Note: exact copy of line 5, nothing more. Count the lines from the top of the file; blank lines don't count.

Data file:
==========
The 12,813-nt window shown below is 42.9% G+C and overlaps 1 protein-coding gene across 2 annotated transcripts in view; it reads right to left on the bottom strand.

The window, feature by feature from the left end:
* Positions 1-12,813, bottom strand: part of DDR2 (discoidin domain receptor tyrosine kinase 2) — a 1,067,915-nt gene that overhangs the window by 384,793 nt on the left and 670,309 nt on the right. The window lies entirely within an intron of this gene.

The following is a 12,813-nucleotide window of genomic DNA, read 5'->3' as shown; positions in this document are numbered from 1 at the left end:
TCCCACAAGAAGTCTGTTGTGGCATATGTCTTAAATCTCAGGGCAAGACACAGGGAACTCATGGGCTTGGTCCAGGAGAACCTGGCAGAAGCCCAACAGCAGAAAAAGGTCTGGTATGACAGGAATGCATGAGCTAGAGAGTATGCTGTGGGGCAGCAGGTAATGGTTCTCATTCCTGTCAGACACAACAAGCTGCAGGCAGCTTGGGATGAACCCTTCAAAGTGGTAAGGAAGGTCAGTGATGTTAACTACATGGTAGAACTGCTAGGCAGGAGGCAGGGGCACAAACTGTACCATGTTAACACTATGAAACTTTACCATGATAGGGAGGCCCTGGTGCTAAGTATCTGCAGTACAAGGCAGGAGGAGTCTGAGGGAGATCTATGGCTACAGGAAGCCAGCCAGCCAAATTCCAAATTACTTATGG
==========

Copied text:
TCCCACAAGAAGTCTGTTGTGGCATATGTCTTAAATCTCAGGGCAAGACACAGGGAACTCATGGGCTTGGTCCAGGAGAACCTGGCAGAAGCCCAACAGCAGAAAAAGGTCTGGTATGACAGGAATGCATGAGCTAGAGAGTATGCTGTGGGGCAGCAGGTAATGGTTCTCATTCCTGTCAGACACAACAAGCTGCAGGCAGCTTGGGATGAACCCTTCAAAGTGGTAAGGAAGGTCAGTGATGTTAACTACATGGTAGAACTGCTAGGCAGGAGGCAGGGGCACAAACTGTACCATGTTAACACTATGAAACTTTACCATGATAGGGAGGCCCTGGTGCTAAGTATCTGCAGTACAAGGCAGGAGGAGTCTGAGGGAGATCTATGGCTACAGGAAGCCAGCCAGCCAAATTCCAAATTACTTATGG